I don’t know really. The album was recorded in Venice Beach, California. A lot of the material was written in Sao Paulo. There were a lot of things going on at the time in the world. There was a new pope elected and there was a lot of social upheaval about the upcoming World Cup and Olympic Games, especially about all the corruption going. A lot of the money is invested in stadiums, while the populace are clamouring for hospitals and schools. A lot of it was coming from the things happening around us. Another major factor is our drummer, Eloy Casagrande. Writing music with him changed a lot. He really likes to play metal and he’s really passionate about it. He’s very young and the energy he brought with him pushed the rest of us to step up our game. He really wanted to leave his mark and that makes the new album very different from the previous one I think. It was his dream to play in Sepultura and we really needed that type of kick and he really brought that.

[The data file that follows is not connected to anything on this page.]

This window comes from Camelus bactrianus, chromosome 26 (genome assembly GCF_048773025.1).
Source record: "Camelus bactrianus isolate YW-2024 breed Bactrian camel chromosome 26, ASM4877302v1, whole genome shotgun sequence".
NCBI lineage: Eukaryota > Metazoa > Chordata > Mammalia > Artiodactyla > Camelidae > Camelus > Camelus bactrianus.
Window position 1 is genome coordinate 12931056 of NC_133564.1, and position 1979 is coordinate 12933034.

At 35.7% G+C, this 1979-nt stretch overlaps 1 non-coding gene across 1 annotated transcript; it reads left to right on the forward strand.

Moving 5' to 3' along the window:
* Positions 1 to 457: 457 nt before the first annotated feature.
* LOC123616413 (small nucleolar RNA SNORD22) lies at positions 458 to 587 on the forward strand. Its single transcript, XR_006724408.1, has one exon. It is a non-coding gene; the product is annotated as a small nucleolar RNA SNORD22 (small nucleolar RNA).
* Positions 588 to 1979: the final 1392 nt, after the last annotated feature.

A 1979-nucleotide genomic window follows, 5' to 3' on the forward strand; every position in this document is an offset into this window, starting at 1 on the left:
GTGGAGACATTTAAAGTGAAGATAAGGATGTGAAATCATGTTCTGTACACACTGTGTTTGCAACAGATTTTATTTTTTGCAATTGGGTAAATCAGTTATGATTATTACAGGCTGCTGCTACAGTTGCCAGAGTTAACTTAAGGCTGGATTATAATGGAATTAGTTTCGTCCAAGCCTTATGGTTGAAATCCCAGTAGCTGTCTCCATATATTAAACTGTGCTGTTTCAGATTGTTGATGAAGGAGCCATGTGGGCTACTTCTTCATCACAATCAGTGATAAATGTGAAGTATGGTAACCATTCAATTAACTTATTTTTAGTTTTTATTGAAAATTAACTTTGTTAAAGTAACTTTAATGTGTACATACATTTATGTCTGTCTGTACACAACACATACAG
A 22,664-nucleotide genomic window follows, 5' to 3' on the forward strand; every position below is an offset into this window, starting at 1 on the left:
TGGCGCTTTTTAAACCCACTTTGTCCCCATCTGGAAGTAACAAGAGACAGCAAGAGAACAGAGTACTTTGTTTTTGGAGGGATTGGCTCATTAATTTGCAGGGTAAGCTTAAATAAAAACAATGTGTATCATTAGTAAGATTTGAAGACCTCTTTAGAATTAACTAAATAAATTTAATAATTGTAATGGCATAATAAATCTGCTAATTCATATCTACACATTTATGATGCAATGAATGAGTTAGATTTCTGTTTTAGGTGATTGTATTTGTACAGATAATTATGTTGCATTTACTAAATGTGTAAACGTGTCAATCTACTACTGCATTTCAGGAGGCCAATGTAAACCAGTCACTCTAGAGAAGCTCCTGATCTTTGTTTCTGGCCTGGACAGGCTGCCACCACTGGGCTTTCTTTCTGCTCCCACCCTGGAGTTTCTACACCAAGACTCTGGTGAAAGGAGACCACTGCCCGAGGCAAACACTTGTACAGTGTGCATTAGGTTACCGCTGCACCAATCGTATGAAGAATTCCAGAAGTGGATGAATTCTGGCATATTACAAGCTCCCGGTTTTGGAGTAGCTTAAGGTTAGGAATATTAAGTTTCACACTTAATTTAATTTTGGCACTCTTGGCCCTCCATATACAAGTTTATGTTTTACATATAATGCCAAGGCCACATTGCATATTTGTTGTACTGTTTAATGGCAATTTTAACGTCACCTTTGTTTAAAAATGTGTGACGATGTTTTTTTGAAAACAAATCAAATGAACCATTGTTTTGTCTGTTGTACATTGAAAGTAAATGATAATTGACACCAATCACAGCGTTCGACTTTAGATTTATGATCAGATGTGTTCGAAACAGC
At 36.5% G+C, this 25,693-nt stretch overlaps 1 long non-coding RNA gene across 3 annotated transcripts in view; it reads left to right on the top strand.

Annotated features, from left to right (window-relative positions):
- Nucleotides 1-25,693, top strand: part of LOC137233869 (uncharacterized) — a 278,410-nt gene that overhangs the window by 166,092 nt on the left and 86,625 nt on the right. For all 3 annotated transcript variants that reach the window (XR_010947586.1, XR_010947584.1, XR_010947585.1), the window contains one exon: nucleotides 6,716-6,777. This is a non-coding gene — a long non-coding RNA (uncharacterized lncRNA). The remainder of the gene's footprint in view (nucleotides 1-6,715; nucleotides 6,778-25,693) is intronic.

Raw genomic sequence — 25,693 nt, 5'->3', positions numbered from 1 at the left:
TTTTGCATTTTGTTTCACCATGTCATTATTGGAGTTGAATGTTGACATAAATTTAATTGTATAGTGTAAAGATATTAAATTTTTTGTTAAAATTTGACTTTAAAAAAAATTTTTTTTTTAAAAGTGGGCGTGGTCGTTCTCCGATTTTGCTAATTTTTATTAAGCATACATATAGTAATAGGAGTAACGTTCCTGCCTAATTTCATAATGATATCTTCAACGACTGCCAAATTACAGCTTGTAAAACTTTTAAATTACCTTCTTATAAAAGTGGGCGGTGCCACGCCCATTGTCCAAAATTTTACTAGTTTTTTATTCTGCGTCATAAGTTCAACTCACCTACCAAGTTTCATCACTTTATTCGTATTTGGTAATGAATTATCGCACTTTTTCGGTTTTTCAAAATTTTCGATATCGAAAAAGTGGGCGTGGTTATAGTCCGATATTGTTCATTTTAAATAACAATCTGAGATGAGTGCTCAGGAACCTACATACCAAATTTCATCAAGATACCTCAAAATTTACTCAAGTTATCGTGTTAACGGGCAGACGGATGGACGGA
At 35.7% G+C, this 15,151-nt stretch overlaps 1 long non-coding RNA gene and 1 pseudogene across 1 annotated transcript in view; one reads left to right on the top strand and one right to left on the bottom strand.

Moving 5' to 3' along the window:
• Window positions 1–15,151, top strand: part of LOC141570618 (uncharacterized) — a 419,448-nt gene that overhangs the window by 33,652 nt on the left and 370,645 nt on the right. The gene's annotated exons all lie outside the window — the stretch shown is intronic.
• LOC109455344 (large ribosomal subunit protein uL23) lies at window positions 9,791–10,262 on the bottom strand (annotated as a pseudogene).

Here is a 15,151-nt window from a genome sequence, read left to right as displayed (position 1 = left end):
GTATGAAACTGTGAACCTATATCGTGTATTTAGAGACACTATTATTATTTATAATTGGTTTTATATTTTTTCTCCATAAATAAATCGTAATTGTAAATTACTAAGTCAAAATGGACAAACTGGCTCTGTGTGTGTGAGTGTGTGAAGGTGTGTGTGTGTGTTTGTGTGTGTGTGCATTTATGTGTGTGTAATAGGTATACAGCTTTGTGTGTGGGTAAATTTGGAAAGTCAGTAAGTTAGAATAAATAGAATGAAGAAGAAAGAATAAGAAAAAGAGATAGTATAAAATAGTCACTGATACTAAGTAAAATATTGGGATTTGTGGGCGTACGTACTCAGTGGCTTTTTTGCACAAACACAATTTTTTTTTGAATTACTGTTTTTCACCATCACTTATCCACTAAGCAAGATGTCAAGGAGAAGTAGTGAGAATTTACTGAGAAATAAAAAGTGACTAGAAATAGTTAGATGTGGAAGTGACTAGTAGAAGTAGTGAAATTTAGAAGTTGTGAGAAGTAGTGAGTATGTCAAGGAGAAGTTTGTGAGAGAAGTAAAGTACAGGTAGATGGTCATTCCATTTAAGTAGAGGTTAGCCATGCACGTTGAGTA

Ross Robinson produced the new album. He has quite a reputation of bringing bands to the edge mentally in order to capture the best performance possible. How did he go about with Sepultura?